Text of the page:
EMILY DEE – TWO POEMS
Beat down boys hang
tracksuits from coiled frames,
biking in parks and
down scaffold-lined lanes.
Knocked-up kids grow fast:
baby on hip, schoolbag on shoulder,
as reluctant dads loiter,
keeping watch on their girl.
Puddles on the pub roof
swim with pigeons and litter,
and the roll-by buses whip up
cig butts from the drain.
Along the rows of cut out houses,
tangled swings sway lightly,
nudged by the rumbling bass
of next door’s jam.
These people mill and grate,
collect debt, kick up the dust,
hold chains in calloused hands
and accept their fate.
And in each window, single-glazed,
toddlers stack Lego bricks
in high rise flats,
spray painted in pastels.
Hide and Seek
Perched on the edge of a concrete step,
bent legs planted on the floor,
his sandalled feet, stuck with dust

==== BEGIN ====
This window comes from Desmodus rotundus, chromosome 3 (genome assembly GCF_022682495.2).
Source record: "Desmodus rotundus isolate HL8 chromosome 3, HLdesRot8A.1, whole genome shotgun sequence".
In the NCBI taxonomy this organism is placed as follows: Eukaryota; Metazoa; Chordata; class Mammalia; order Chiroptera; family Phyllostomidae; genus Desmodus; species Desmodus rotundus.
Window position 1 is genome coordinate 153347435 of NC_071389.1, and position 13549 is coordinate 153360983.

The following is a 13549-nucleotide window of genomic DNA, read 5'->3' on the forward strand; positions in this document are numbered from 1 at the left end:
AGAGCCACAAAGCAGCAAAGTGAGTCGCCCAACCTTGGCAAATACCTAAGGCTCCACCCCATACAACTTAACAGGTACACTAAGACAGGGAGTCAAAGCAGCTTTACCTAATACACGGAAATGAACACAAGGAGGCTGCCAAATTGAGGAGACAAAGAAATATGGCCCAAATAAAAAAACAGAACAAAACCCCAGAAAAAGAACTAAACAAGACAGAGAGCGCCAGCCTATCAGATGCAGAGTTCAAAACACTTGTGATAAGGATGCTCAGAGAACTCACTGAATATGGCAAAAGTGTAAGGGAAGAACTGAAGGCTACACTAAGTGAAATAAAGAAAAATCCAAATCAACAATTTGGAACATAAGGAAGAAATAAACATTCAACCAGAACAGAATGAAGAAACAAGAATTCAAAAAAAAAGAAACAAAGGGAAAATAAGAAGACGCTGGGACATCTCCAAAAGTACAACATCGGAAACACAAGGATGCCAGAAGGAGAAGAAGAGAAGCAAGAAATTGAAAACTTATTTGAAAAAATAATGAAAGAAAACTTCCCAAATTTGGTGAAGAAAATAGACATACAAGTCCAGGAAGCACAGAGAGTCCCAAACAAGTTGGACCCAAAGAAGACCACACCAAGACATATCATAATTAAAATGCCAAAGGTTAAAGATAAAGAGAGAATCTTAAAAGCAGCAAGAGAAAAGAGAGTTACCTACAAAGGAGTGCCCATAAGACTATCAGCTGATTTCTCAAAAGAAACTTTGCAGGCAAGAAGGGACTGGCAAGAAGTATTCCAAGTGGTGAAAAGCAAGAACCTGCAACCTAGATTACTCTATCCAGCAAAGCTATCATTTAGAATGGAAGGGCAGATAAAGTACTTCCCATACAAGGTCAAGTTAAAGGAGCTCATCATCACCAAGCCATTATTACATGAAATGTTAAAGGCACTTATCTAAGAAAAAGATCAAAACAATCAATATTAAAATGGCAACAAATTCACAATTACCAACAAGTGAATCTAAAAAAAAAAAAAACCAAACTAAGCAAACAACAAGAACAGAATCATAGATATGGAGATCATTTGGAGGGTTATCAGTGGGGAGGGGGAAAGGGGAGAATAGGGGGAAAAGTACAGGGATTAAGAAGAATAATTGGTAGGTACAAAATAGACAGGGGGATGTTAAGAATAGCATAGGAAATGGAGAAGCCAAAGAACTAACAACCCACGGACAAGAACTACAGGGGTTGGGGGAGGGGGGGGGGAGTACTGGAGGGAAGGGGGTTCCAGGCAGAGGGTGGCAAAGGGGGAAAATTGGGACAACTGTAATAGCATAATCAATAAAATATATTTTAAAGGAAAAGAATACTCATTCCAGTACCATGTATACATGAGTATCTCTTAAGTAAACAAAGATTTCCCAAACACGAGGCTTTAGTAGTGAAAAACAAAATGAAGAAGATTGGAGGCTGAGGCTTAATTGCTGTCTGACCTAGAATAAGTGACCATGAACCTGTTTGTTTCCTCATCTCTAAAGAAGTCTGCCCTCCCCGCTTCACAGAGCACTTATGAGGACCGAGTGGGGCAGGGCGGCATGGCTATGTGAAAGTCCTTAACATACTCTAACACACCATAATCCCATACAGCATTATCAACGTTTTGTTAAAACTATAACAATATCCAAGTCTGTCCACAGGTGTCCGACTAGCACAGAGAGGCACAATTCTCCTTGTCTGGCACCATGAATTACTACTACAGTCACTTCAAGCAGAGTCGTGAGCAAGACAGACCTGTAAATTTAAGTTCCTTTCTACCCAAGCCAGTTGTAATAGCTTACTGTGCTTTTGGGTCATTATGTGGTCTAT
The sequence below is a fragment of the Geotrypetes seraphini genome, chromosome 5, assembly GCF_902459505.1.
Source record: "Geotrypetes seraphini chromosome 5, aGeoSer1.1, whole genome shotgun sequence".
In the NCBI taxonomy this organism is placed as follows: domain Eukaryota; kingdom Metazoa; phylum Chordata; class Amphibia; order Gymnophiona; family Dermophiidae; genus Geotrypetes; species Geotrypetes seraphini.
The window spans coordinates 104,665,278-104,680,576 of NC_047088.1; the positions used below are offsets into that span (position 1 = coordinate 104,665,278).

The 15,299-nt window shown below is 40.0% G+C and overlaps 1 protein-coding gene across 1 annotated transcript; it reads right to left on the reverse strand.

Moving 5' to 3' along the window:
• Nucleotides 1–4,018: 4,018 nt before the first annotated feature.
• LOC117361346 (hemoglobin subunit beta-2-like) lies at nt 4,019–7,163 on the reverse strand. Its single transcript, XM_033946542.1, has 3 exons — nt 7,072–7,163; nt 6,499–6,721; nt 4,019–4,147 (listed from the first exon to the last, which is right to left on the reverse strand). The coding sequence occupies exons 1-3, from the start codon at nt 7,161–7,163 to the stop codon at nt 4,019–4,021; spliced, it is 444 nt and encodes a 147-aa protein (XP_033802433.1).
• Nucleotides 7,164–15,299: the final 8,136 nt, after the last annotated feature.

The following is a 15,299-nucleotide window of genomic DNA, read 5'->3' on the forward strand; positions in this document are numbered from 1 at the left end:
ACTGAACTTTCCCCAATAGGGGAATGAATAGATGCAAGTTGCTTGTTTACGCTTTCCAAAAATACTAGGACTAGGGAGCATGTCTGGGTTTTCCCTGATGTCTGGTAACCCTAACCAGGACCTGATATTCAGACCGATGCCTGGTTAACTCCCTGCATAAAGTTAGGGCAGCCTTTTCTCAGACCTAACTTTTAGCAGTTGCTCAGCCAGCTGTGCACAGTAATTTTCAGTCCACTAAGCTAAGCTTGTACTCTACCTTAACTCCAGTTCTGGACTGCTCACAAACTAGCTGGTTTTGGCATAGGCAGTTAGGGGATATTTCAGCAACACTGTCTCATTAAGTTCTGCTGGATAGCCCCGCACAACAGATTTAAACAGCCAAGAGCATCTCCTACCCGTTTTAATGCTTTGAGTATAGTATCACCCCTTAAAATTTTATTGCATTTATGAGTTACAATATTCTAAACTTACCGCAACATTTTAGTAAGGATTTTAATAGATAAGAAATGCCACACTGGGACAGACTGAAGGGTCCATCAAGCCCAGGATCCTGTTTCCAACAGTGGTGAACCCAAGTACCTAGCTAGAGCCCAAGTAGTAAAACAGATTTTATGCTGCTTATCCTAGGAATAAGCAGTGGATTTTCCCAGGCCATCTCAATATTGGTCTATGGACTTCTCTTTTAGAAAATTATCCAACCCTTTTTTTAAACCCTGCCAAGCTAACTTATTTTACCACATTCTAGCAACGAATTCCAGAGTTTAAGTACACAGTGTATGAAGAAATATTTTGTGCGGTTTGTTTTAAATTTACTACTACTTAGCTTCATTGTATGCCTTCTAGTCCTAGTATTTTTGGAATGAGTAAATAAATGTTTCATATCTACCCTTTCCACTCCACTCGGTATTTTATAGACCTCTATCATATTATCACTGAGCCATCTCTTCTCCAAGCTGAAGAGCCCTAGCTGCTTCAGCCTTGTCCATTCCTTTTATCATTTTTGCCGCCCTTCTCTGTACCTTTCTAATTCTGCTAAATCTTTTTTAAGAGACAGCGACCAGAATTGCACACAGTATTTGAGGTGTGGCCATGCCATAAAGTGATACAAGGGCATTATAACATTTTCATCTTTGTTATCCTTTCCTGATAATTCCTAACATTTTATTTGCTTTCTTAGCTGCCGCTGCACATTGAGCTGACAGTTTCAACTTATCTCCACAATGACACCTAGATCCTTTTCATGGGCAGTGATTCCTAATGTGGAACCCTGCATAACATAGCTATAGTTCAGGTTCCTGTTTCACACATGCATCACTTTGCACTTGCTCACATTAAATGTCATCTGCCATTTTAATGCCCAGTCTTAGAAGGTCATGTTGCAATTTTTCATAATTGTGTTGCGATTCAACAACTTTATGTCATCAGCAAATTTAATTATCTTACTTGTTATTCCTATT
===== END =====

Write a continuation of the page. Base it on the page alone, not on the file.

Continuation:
and the heat, tapped a metronome.
Palms blinded his eyes,
fingers splayed across his forehead,
with small nails, uneven at the tip.
He counted back.
He counted pebbles,
sheened by tumbling currents;
and carp, their bellied forms
sunset debris along the bank.
He numbered tiles and ran through iron bars.
He criss-crossed every road he’d ever walked;
collected petals leased from hanging baskets.
He weighed the cracks of plaster on the walls,
and shook together flaking paint with spots of damp,
to slosh across the pavement,
and make another place his home.
The digit code of fingerprints dotted his eyelids,
and the cost of love swirled in the soapsuds,
mother-hands cleaning the slate
of another day’s exploring.
He counted none and blinked away the light
crusting in the corners of his eyes,
as the dust fidgeted beneath his feet,
and he ran to find his shadow on the wall.
Emily currently works in a research lab at the University of Leeds and hopes to go to Birmingham to study Biomedical sciences.